An investment trust portfolio for the long term

David C Stevenson finishes off building his portfolio of five investment trusts for the long run.

This week I'm finishing off my portfolio of five investment trusts for the long run. My final two suggestions consist of one trust covering broad equities, and another investing in bonds and loans. All five trusts are listed in the table below. Several are trading at decent discounts to book value, making now a solid entry point. Altogether, if you were to give each fund an equal share, the yield across the portfolio would be just under 4%.

A cheap way to play global stocks

The fourth fund, Witan (LSE: WTAN), probably has the longest track record of any fund in my shortlist. It was established in February 1909 to manage the fortune of Alexander Henderson (the first Lord Faringdon) and his brothers, which they had amassed through railway engineering and financing during the 19th century. A member of the Henderson clan still chairs the board, but the fund is now a very different creature under manager Andrew Bell, who was appointed in 2010.

Witan is still self-managed (it's not part of a big asset-management group), but it invests primarily in other, relatively hard-to-access funds in other words, it's a fund of funds. I'm not usually a fan of this approach as it usually ends up being expensive. But in the last few years Witan has done a great job picking managers, with firms such as Lindsell Train, Veritas, Matthews (Asian equities specialists) and Lansdowne at the top of the elite list of sub-managers. Witan also buys some individual shares directly about 8% of the fund is held in this way.

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The trust offers an easy way to invest in a broad basket of developed-world equities the split is roughly 40% UK, 20% North America, 20% Europe (ex-UK) and 20% Asia Pacific. Underlying costs run at around 1% a year, including performance fees. The fund made a net asset value (NAV the underlyingportfolio) total return of 6.4% in 2015, not bad compared to the 3.5% benchmark return. Eight of the 11 external managers beat their respective benchmark, four of them by margins of more than 5%.

The fund currently trades on a discount of about 5.5% (in other words, you are paying about 95p for £1-worth of underlying assets), which is good value compared to its recent average discount of about 0.4%. I suspect that the discount is a bit wider than usual because the trust's largest investor, Aviva Investors, has been selling down a number of investment trust holdings in recent weeks. But even if the discount wasn't as wide as it is, this fund would still be a great long-term holding.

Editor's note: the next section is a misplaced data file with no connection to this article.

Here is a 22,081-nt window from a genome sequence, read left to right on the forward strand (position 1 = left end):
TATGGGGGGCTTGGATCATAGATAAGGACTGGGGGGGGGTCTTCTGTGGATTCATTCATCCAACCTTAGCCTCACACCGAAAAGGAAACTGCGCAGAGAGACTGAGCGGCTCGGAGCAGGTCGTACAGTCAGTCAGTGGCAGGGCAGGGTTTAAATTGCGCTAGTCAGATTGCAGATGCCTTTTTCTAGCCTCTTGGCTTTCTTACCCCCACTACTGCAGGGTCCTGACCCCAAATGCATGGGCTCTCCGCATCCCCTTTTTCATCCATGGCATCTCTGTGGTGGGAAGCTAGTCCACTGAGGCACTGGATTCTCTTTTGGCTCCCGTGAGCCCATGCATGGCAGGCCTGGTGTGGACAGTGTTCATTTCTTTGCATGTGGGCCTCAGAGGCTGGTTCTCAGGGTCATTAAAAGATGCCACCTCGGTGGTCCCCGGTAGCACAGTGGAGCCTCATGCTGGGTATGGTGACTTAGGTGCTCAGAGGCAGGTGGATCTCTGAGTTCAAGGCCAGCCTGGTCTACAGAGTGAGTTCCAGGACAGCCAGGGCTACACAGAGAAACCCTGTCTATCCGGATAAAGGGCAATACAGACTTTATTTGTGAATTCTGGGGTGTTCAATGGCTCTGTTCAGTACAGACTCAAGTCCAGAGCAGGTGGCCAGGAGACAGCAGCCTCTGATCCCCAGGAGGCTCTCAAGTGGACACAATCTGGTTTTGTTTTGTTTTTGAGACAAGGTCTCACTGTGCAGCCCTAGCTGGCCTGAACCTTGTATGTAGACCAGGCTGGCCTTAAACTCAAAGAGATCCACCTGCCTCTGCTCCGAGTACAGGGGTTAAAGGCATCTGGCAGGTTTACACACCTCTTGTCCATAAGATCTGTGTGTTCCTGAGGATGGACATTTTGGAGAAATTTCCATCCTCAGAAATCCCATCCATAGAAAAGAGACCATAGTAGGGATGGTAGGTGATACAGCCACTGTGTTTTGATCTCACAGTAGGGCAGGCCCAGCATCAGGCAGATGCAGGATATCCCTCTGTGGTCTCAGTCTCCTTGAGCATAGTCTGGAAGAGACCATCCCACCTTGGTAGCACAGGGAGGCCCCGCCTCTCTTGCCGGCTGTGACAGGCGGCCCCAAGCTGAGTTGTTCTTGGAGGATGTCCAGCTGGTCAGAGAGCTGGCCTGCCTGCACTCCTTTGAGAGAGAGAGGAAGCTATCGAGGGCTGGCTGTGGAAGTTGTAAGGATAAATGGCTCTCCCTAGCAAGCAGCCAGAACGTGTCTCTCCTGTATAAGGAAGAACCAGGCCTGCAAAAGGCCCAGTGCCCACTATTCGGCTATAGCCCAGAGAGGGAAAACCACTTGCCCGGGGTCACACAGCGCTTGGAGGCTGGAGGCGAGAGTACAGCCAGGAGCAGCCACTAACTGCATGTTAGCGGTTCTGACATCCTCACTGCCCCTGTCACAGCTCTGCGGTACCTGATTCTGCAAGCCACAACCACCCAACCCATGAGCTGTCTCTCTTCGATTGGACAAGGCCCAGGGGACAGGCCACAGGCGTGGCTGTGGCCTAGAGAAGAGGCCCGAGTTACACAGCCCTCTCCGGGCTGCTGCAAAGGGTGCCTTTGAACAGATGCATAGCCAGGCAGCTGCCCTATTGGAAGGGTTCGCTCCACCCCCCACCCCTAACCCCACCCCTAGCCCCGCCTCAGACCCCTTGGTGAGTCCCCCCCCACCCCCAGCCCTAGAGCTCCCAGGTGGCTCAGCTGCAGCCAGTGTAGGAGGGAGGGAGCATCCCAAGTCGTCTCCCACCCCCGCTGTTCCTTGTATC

The hunt for decent bond returns

The final fund in my shortlist of five is TwentyFour Select Monthly Income (LSE: SMIF), a specialist debt fund run by boutique asset manager TwentyFour. I've opted for a bond specialist, rather than a larger, more general player (such as M&G), because the pure focus on bonds shows commitment. Bonds represent such poor value overall that the managers really need to put in some serious legwork to find ways for their investors to make money.

TwentyFour has a reputation in the sector for hunting far and wide for value it doesn't just stick with the most liquid assets, such as investment-grade corporate bonds and gilts. To make money in bonds just now you have to work hard to find the right opportunities up and down the credit spectrum, and you have to be willing to invest in less liquid structures (in other words, securities that can't easily be sold at the click of a button in a market panic). Yet the reality is that if you are investing in the right sort of fund for the long run, you shouldn't be fretting too much about intra-day liquidity. You should instead embrace market volatility and be patient. TwentyFour's managers have a solid reputation for hunting down value in adventurous niches, such as bank bonds and mortgage-backed securities (MBS). Mention of these will no doubt conjure up images of the global financial crisis in some readers' minds, but fear not not all MBS are created equally. Many of the European structures are conservatively run, with restrictive covenants, vastly better underlying credit quality and investor safeguards. These pools of securities are then built around some leverage (borrowed money), which gives the returns a boost.

The fund managers also invest in bank bonds and European high-yield credit to make up the income yield, which is not far below 7%. As the yield suggests, this is mainly an income vehicle and I can't imagine you'll make much in the way of a capital gain over the long term that task will probably be shouldered by the other four funds in the portfolio to varying degrees.

David C. Stevenson

David Stevenson has been writing the Financial Times Adventurous Investor column for nearly 15 years and is also a regular columnist for Citywire. He writes his own widely read Adventurous Investor SubStack newsletter at

David has also had a successful career as a media entrepreneur setting up the big European fintech news and event outfit as well as in the asset management space. 

Before that, he was a founding partner in the Rocket Science Group, a successful corporate comms business. 

David has also written a number of books on investing, funds, ETFs, and stock picking and is currently a non-executive director on a number of stockmarket-listed funds including Gresham House Energy Storage and the Aurora Investment Trust. 

In what remains of his spare time he is a presiding justice on the Southampton magistrates bench.